There were some not-so-pretty parts of my quest to becoming a turf manager.
High school went by quickly. My junior year the baseball coach brought me into his office and give me an ultimatum: either I play baseball or golf. He said there was not enough time for both sports. I told him that I would turn my uniform in the next day. Golf became my obsession, my dream, my life.
I was eighteen years old and graduating high school in a few weeks. My classmates were all talking about what they were going to do after graduation. The school newsletter came out with all the seniors and where they were going to college. Next to my name said, “University of Oregon.”
I knew this summer I was going to work at Laurelwood on the turf crew. I had my sights set on making the U of O golf team next season. I also knew I wanted to get a degree in turf management. The only uncertainty that I had was if I was going to graduate high school.
Ya, I was thinking the same thing. I might not graduate high school!?!
Senior year of high school was great for me. I spent most of my time on the golf course. When I got home from school, it was straight to the course to practice. If I was not at school, I was at the golf course. Unfortunately, what I thought was a great idea to be able to take personal finance as a self-study course became a nightmare.
I quickly realized that I was going to have to do a ton of personal finance lessons out of the brand new book that I hadn’t even cracked open all semester in a short couple of weeks. I was in panic mode. I scrambled to get the work done. I had two days left and I wasn’t positive that I could finish in time.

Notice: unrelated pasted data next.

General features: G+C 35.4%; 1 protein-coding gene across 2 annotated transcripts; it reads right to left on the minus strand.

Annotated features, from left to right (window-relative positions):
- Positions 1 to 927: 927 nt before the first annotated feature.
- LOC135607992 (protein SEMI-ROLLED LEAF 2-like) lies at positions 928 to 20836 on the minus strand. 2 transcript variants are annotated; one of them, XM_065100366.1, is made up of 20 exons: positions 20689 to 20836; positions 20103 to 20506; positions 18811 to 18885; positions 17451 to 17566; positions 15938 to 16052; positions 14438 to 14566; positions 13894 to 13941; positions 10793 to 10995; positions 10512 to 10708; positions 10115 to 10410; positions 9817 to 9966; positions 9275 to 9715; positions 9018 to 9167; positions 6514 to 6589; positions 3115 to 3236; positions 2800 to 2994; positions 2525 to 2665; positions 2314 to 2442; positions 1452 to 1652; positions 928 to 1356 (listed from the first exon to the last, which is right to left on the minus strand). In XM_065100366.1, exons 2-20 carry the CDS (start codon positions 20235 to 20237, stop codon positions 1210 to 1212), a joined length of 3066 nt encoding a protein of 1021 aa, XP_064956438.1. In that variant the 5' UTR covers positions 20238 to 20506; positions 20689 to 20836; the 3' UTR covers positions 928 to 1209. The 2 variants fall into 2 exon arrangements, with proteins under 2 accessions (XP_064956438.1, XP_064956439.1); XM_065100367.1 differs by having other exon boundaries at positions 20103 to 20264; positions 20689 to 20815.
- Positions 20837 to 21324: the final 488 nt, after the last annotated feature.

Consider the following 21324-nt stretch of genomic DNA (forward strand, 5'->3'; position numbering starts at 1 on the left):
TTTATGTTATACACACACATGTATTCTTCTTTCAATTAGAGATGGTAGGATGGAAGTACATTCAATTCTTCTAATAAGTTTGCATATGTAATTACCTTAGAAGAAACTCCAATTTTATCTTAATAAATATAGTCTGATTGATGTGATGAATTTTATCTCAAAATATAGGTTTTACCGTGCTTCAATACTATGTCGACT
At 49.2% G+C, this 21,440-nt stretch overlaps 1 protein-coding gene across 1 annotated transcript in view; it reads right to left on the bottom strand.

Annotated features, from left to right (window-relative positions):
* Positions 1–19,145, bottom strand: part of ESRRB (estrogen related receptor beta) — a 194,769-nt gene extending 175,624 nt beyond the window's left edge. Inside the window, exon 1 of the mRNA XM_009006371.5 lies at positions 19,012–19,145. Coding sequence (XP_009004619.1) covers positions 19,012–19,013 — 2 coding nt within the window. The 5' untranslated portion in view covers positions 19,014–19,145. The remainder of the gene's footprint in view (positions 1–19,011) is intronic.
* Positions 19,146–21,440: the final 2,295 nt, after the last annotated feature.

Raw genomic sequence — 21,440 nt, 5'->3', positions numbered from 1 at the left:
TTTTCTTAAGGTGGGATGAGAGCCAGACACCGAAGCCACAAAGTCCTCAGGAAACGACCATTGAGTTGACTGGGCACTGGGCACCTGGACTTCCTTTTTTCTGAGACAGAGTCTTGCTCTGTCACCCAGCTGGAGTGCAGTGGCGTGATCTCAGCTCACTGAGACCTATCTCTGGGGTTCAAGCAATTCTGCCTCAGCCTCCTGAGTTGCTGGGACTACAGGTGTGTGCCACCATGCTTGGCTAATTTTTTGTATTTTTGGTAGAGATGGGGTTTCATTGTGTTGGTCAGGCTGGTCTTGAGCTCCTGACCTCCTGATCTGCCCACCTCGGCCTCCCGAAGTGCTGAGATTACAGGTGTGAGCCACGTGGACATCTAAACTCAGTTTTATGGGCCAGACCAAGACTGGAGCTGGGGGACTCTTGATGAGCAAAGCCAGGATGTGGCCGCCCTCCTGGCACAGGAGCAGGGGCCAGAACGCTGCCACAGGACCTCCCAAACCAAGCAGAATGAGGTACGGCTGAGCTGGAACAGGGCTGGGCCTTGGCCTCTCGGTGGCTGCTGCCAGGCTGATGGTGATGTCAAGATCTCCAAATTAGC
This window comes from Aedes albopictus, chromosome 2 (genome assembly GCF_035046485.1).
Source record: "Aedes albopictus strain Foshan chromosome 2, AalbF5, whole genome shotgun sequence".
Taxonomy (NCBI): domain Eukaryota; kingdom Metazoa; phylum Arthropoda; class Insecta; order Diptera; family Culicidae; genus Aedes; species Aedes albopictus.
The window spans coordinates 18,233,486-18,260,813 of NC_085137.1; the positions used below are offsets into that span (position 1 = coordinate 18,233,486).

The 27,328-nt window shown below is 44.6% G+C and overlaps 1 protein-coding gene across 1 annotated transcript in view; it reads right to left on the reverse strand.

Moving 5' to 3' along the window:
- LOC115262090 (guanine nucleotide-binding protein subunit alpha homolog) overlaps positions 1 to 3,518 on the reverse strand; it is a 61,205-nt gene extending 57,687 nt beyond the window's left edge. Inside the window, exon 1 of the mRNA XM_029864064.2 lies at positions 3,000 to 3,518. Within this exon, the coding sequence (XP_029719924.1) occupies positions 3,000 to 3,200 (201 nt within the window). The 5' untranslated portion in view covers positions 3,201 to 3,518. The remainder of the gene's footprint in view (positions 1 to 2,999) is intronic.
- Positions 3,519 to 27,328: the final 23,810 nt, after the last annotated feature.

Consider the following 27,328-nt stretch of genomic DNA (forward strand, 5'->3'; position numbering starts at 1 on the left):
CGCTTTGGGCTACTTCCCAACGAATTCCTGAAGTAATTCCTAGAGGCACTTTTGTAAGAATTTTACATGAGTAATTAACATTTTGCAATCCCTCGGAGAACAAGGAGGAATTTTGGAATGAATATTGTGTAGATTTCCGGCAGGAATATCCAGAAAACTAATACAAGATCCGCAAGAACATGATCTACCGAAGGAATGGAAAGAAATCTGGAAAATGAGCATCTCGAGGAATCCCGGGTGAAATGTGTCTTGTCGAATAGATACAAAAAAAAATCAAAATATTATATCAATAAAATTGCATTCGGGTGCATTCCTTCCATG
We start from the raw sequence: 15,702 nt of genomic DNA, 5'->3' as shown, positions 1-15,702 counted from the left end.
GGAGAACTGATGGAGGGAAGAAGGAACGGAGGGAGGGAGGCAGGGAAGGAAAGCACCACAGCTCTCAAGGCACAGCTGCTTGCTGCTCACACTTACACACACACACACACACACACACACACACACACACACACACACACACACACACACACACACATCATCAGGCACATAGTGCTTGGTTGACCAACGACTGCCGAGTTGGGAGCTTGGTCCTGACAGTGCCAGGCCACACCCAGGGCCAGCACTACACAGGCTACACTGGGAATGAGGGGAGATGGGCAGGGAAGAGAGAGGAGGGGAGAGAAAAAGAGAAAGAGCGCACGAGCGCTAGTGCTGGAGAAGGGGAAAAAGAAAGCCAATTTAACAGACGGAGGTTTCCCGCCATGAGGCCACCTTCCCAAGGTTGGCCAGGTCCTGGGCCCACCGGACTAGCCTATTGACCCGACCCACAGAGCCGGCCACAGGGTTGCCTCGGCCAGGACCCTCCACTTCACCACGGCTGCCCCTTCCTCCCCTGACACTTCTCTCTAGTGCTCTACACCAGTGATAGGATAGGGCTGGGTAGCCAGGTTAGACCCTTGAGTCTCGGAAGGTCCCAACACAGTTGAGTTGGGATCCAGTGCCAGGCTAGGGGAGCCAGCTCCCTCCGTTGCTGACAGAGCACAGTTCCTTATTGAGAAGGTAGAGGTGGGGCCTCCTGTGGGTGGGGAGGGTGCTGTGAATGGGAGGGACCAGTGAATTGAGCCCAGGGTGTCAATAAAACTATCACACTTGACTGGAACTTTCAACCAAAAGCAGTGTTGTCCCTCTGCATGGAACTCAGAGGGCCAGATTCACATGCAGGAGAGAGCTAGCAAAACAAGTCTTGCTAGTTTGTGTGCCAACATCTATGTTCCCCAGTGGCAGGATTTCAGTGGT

It was the last day for seniors. Optional finals week cut our year shorter than the other underclassmen. Everyone else was flying out the door and smoking the tires on their parents’ cars as they left campus. I, on the other hand, was sitting in the library, looking at the clock and banging out personal finance lessons.
Six hours later and the end of the school day, I turned in the completed personal finance work for the semester. The teacher I turned it into was not a happy camper. She had to grade the work and either pass or fail me. A youngster, I felt like my entire existence was riding on her shoulders. How could I face my friends and tell them that I would not graduate? How embarrassing would that be?
A half hour later, which seemed like an eternity, the teacher came out to tell me the results. She could see the fear in my eyes as I waited. I was trying to read anything I could off of her facial expressions or the way she walked to see if I could get any kind of idea of whether or not I passed. She walked up to me and said, “Congratulations. Looks like you’re going to graduate.” I was so relieved. I did it. I graduated high school. Now it was my turn to go smoke the tires. (Hopefully, Mom isn’t reading this.)
The summer went by and I slowly started to lose my passion for becoming a professional golfer. I played well, but it seemed like when I went to the course I spent more time in the proshop talking to my friends than practicing. I was in denial about the whole situation. It was a dream of mine to play on the PGA Tour, wasn’t it? Confusion started to set in. It wasn’t too long ago when I gave up baseball to play golf.
My practicing was slowing down and my drive for playing golf was sputtering out. I had just a few weeks for tryouts on the University of Oregon Golf Team. Only a month ago I was begging the coach to give me a shot even though I would be a freshman. Yet again, I was faced with a turning point in my life. I convinced myself that I wanted to play golf. I wanted to be a PGA Touring Professional.
My lack of enthusiasm over the summer was giving me second thoughts, though. I had no backup plan. All my experience was in golf. My only job was in golf. I was getting cold feet. What was going on with me?